After the Dutch, will Belgium choose the F-35 too?

F-35A Lightning IIs perform an aerial refueling mission with a KC-135 Stratotanker May 13, 2013, off the coast of northwest Florida. (Image © USAF / Master Sgt. Donald R. Allen)
F-35A Lightning IIs perform an aerial refueling mission with a KC-135 Stratotanker May 13, 2013, off the coast of northwest Florida. (Image © USAF / Master Sgt. Donald R. Allen)

After the government of neighbouring the Netherlands announced yesterday to go ahead with the purchase of 37 F-35A Lightning II (Joint Strike Fighter), the Belgium government seems eager to choose a similar path.

According to international press agency Reuters on Wednesday September 18, 2013, experts of manufacturer Lockheed Martin have recently briefed Belgian government officials. Several US government senior officials seem to have confirmed this, and Belgian minister of Defence De Crem has confirmed to Belgium medium De Tijd he is interested.

Since Belgium is no high level partner in the early development of the new stealthy American fighter it is unclear when the first Belgian Air Component F-35s could land at Florennes and Kleine Brogel airbases, even if the planes would be procured tomorrow. However, a possible decision is not expected before the end of 2014.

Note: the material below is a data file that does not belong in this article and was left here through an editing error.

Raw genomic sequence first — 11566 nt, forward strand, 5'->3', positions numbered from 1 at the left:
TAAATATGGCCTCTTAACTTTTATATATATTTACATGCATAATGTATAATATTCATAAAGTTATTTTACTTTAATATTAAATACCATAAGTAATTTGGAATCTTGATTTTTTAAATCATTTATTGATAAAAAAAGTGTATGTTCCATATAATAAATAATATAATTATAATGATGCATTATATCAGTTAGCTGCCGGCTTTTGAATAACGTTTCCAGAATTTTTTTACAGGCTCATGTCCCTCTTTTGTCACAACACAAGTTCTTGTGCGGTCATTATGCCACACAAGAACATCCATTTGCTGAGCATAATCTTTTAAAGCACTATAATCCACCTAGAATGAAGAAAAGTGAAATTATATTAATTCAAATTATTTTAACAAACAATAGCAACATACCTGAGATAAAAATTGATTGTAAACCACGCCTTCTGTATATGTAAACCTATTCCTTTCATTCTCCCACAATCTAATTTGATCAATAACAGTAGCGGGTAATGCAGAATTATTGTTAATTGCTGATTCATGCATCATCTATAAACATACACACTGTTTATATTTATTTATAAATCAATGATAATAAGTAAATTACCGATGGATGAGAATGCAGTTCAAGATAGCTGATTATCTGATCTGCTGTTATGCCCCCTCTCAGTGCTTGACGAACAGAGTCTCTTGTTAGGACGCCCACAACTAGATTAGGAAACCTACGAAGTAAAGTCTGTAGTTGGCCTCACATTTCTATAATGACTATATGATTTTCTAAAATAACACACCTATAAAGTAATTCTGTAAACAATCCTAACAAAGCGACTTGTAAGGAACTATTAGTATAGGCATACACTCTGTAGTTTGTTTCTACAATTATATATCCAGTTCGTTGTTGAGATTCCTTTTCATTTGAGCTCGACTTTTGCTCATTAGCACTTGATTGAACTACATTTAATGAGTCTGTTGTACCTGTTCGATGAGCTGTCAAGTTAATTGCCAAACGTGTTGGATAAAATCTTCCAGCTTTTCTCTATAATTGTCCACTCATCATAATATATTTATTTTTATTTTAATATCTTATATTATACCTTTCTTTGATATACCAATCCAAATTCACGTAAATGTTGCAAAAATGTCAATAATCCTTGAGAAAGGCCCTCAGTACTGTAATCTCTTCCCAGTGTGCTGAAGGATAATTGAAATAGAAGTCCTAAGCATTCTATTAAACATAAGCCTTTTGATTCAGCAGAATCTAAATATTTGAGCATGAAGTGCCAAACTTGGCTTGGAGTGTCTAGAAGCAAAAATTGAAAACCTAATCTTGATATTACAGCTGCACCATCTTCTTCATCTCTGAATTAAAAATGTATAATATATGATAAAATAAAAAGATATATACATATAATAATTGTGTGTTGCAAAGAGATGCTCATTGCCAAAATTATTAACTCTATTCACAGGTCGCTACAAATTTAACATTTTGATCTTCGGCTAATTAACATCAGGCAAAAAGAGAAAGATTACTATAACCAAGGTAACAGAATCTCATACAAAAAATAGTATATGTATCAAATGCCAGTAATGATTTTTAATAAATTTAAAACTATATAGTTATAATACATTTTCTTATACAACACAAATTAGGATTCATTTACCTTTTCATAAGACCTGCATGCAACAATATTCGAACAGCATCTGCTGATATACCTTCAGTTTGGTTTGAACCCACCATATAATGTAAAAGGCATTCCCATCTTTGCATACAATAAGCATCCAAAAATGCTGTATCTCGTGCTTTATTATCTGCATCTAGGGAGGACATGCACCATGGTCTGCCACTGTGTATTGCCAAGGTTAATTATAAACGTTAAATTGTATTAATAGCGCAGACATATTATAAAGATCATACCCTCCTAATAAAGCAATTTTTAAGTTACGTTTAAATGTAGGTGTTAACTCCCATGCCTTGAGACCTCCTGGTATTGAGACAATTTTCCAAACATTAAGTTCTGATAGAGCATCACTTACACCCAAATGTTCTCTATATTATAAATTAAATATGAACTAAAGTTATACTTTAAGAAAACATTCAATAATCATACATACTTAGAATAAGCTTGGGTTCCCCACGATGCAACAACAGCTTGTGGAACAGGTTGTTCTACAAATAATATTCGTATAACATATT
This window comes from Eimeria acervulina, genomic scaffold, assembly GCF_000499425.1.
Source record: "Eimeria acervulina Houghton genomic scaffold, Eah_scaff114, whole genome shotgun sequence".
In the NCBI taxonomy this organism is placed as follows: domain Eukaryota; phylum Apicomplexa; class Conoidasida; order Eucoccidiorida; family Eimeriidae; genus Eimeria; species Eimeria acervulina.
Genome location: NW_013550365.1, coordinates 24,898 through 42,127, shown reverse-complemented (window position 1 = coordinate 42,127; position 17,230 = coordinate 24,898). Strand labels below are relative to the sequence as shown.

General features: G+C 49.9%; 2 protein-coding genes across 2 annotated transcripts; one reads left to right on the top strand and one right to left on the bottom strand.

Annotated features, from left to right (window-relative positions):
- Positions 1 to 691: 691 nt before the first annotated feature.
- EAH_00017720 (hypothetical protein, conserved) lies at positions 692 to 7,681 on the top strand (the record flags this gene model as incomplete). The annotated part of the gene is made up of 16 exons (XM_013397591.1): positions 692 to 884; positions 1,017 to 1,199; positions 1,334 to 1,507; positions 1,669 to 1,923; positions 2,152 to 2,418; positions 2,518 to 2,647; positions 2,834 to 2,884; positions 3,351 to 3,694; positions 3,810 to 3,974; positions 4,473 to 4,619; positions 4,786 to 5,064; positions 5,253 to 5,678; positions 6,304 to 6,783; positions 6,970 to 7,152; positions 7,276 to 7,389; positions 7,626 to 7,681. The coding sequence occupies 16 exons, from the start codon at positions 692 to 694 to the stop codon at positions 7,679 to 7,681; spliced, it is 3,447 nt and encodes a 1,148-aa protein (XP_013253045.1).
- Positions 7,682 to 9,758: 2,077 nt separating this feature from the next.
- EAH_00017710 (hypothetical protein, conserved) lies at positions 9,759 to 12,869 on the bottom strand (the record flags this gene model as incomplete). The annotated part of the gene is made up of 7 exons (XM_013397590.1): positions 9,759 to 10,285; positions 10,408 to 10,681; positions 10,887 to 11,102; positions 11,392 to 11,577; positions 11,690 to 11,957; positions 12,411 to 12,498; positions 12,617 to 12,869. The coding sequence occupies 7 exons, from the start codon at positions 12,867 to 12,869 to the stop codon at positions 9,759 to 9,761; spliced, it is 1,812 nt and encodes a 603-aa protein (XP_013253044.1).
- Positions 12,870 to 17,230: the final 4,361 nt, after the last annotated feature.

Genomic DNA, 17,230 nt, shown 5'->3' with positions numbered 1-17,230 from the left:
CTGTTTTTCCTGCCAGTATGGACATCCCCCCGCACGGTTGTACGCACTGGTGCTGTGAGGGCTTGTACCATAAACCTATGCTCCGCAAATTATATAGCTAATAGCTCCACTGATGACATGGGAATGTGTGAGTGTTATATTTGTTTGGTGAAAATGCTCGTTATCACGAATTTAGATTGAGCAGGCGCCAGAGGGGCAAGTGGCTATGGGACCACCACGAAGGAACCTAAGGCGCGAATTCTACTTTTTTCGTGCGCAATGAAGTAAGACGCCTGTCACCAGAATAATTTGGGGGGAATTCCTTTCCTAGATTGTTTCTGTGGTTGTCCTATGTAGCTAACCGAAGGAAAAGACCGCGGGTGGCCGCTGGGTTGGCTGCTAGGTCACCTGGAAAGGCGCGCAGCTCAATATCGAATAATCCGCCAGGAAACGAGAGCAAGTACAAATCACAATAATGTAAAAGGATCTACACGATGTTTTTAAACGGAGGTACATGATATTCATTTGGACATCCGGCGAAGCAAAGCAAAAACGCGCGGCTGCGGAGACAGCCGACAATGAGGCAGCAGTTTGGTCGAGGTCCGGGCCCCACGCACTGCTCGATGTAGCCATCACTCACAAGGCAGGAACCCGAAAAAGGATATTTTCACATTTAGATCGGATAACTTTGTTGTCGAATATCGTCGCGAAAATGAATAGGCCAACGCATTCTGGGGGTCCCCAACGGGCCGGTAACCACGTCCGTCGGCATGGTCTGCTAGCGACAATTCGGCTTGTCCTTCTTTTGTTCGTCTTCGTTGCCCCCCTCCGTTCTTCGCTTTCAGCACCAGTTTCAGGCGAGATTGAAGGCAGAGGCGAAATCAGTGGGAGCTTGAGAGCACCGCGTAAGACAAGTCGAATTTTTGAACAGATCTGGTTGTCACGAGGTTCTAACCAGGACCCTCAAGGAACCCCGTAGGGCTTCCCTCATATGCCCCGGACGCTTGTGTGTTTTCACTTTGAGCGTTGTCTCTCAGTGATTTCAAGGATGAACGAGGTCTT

Like the Royal Netherlands Air Force the Belgian Air Component flies the F-16AM and F-16BM Fighting Falcon. Some sources say the Belgians pursue to acquire 35 to 55 new fighter jets, but those numbers seem quite high and only based on the current force strength of 60 F-16s. It is much more likely Brussels will order 24 to 28 new aircraft if one considers the size of the Dutch order and compares the geographical size of Belgium to its northern neighbour.

2 squadrons
This number might mean a squadron of 12 aircraft at both Kleine Brogel and Florennes, with four aircraft in reserve to replace machines lost in accidents, or go the Danish way and put all fighters on one airbase. In that case Kleine Brogel might hold the best cards. One of those is the B-61 nuclear bomb depot of the US Air Force there, a publicly well-known ‘secret’.

French manufacturer Dassault and the French government are expected to put their full weight in trying to win Belgian members of parliament to their side to choose the Dassault Rafale fighter instead. The oppositional Green party already seems reluctant to choose the F-35 – or a new fighter jet as such – and rather goes on the path of European co-operation or division of labour between the European countries.

© 2013 AIRheads’ Marcel Burger

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